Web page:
Two different techniques in Byzantine and European cloisonné enamel are distinguished, for which the German names are still typically used in English. The earliest is the Vollschmelz ("full" enamel, literally "full melt") technique where the whole of a gold base plate is to be covered in enamel. The edges of the plate are turned up to form a reservoir, and gold wires are soldered in place to form the cloisons. The enamel design therefore covers the whole plate. In the Senkschmelz ("sunk" enamel, literally "sunk melt") technique the parts of the base plate to hold the design are hammered down, leaving a surrounding gold background, as also seen in contemporary Byzantine icons and mosaics with gold glass backgrounds, and the saint illustrated here. The wires and enamels are then added as before. The outline of the design will be apparent on the reverse of the base plate.[13] The transition between the two techniques occurs around 900 in Byzantine enamel,[14] and 1000 in the West, though with important earlier examples.[15] The plaques with apostles of around the latter date on the Holy Crown of Hungary show a unique transitional phase, where the base plaque has hammered recesses for the design, as in senkschmelz work, but the enamel covers the whole plaque except for thick outlines around the figures and inscriptions, as in the vollschmelz technique (see the gallery below for examples of this technique and vollschmelz work).[16] Some 10th-century pieces achieve a senkschmelz effect by using two plates superimposed on each other, the upper one with the design outline cut out and the lower one left plain.[17]

An 18th century Chinese wine pot with cloissonné enamel and gilt bronze; the design was loosely based on a Zhou Dynasty inlaid bronzes of the 5th-4th centuries BC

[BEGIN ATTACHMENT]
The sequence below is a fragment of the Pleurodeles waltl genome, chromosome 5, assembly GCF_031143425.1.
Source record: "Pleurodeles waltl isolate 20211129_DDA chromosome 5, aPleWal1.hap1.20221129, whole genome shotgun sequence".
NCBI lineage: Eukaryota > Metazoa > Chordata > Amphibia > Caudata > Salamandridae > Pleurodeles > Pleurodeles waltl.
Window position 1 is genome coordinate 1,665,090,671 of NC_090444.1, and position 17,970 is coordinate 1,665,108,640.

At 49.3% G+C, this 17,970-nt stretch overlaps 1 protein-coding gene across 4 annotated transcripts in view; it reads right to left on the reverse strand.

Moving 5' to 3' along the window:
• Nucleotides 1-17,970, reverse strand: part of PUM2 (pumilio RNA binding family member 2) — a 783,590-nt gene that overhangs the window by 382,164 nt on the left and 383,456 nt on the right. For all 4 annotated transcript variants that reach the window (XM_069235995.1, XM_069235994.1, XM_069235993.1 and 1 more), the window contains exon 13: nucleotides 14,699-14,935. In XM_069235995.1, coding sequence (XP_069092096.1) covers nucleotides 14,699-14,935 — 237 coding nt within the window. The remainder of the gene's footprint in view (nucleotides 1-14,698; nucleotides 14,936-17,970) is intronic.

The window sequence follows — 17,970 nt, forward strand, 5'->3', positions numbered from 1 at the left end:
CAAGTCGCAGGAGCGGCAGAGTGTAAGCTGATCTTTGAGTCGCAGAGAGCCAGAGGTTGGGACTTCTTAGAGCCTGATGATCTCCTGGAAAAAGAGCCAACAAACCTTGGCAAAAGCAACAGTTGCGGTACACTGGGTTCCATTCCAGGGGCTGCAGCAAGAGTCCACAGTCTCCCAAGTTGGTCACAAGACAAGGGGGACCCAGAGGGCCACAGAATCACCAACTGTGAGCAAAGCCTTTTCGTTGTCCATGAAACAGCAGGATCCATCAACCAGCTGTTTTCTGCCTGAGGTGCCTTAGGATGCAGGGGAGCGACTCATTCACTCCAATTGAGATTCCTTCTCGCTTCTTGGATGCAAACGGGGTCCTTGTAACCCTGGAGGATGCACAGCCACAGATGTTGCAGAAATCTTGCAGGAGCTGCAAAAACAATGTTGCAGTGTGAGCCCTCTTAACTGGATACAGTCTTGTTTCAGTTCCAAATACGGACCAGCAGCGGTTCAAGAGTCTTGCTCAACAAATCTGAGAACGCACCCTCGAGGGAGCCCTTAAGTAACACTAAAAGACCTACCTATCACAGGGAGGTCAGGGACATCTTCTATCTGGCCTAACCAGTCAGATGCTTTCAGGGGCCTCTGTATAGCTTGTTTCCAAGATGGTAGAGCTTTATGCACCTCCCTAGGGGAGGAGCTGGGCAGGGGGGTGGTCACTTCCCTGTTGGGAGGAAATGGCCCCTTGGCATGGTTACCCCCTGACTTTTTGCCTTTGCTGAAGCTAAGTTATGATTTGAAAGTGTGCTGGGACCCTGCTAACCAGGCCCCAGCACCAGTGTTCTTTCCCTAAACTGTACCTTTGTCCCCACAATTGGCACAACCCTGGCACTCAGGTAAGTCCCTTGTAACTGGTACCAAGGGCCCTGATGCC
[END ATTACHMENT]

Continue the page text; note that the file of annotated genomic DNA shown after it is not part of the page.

From Byzantium or the Islamic world the technique reached China in the 13-14th centuries; the first written reference is in a book of 1388, where it is called "Dashi ware". No Chinese pieces clearly from the 14th century are known, the earliest datable pieces being from the reign of the Xuande Emperor (1425–35), which however show a full use of Chinese styles suggesting considerable experience in the technique.[18] It was initially regarded with suspicion by Chinese connoisseurs, firstly as being foreign, and secondly as appealing to feminine taste. However, by the beginning of the 18th century the Kangxi Emperor had a cloisonné workshop among the many Imperial factories. The most elaborate and highly valued Chinese pieces are from the early Ming Dynasty, especially the reigns of the Xuande Emperor and Jingtai Emperor (1450–57), although 19th century or modern pieces are far more common. The Chinese industry seems to have benefited from a number of skilled Byzantine refugees fleeing the Fall of Constantinople in 1453, although based on the name alone, it is far more likely China obtained knowledge of the technique from the middle east. In much Chinese cloisonné blue is usually the predominant colour, and the Chinese name for the technique, jingtailan ("Jingtai blue ware"), refers to this, and the Jingtai Emperor. Quality began to decline in the 19th century. Initially heavy bronze or brass bodies were used, and the wires soldered, but later much lighter copper vessels were used, and the wire glued on before firing.[19][20] The enamels compositions and the pigments change with time.

In Byzantine pieces, and even more in Chinese work, the wire by no means always encloses a separate color of enamel. Sometime a wire is used just for decorative effect, stopping in the middle of a field of enamel, and sometimes the boundary between two enamel colors is not marked by a wire. In the Byzantine plaque at right the first feature may be seen in the top wire on the saint's black sleeve, and the second in the white of his eyes and collar. Both are also seen in the Chinese bowl illustrated at top right.

Chinese cloisonné is amongst the best known enamel cloisonné in the world.

Censer Kyoto cloisonne enamel, by Namikawa Yasuyuki (1845–1927)
Production process of an enamel vase by Ando Cloisonné Company in Nagoya